I'm not sure that I've ever seen a spider whose eyes actually have a reflection when they are looked at with a light. After getting some pictures, I ran down to the kitchen, and grabbed one of those clear plastic glad tupperware tubs (you know, the ones with the blue lids). I was going to trap it against the wall with the tupperware, slide a piece of paper under the spider while it is calmly behaving. Then, transport it somewhere else. Like, anywhere but my room. The tupperware wasn't big enough.
I go to trap the eight legged beast, and it starts running all over the place. Its really fast. I end up having to chase it all over the room trying to herd it with my insufficient Tupperware and a pair of starchy underwear. I eventually corral the spider over towards the screen door and it starts moving up the door jam (I've heard from others that these things jump, far). I could hear its feet tapping on the wall. The spider moved closer towards the screen door and actually tried opening the door. I saw the door move ever so slightly, but it was not able to open the door enough to squeeze out. Maybe if it ate a few more children or a baby carabao it would be strong enough to open a screen door by itself. So naturally, I helped it out. I mean, I am in the Peace Corps doing good things, so why wouldn't I help a spider move out of my room. This really was a large spider I'm still impressed and scared! The next morning it was gone, but my shoes had moves a few inches to the left of where I had put them.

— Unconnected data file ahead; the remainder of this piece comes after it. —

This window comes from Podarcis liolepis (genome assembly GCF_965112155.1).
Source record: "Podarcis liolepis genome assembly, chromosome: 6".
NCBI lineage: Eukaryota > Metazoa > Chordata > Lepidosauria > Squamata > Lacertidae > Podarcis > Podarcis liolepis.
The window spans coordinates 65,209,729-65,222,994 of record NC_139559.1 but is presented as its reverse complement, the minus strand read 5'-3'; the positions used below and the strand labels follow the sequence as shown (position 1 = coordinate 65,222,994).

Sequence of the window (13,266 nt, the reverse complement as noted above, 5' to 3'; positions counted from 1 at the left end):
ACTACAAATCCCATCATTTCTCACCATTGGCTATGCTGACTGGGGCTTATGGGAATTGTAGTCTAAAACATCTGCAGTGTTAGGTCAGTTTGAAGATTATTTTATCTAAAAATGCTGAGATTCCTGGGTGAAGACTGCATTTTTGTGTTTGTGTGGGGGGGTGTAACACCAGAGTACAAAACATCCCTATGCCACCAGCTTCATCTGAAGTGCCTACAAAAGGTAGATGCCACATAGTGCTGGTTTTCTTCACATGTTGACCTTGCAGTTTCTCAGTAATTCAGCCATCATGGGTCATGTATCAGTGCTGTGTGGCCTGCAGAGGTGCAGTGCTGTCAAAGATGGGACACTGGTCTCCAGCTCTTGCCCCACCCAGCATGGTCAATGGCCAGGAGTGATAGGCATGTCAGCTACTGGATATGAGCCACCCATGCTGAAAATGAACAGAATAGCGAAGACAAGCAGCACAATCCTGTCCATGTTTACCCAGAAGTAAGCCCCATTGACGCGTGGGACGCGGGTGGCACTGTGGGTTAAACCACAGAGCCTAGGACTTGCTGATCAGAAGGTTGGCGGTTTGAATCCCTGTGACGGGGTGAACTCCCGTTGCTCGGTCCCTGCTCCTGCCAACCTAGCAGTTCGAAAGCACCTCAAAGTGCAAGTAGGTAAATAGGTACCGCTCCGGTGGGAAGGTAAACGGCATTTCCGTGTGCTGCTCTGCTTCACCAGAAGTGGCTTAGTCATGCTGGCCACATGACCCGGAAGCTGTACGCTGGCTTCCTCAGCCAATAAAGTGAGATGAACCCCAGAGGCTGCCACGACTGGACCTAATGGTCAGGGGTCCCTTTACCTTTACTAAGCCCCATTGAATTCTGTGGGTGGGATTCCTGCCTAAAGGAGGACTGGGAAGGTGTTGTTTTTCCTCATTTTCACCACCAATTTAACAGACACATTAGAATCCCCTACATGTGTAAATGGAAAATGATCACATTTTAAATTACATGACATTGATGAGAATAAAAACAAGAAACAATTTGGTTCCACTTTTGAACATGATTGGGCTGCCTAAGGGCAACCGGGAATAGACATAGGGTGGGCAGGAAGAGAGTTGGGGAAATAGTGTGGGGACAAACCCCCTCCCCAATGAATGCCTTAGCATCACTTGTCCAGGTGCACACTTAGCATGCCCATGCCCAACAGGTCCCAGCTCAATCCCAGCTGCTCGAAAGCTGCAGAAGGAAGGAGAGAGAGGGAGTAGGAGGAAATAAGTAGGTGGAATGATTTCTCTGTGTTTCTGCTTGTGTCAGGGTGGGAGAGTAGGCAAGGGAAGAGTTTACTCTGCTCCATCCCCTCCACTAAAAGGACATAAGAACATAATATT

The next creature I wasn't as kind to. A few weeks ago I had just returned from class and I wanted to get out of my long pants, and into something a little more comfortable (like my ice suit). I went to my dresser door and wasn't paying to much attention to what I was doing. Nor did I pay much attention to the small thumping and patting against my chest. I looked down just in time to see a mouse make it's second attempt to tackle me. It leaped out of my dresser and onto my chest and began to run up my body. (I hope you're smiling). It didn't make it that far (only up to my collar bone) up before it fell to the floor and scuttled away to a corner in the room. I went to get Roger (host brother) to see if there was a mouse trap in the house that I could use. His response was that we needed to call the police because there was a trespasser in the house. After we had a little laugh, Roger got a broom for me and we went up stairs to do the dirty work. With a little team work we made the rest history. A few nights later after feeling pretty comfortable in my room once again. I woke up to something tickling my neck. Bigger than the usual ant. I grabbed my own throat and chucked the unknown creature across the room. I turned on the light and looked for a few minutes to find this tickle bug, but there was no luck. I assumed that I threw it so hard against the wall that it dissipated into nothing. So I went back to sleep. An hour later I felt the same tickling sensation on my leg. After crawling on my leg, the cockroach had settled down against the wall long enough for me to turn on the light, grab my tsinelas (flip-flops) and smash the living existence out of it. I slept much better after that. I woke up 30 minutes later to roosters tuking. That was a longer day than most. Those are my best animal stories for now. Fortunately, all the creatures were pretty small, but the creep factor is right up there with best of them. For the record the mouse wasn't that bad. More startling than anything. It was a small mouse. The spider was much bigger.
In Waray-Waray, people say hinay-hinay. The direct translation means, slowly-slowly. What they mean is to go carefully on your way and be safe.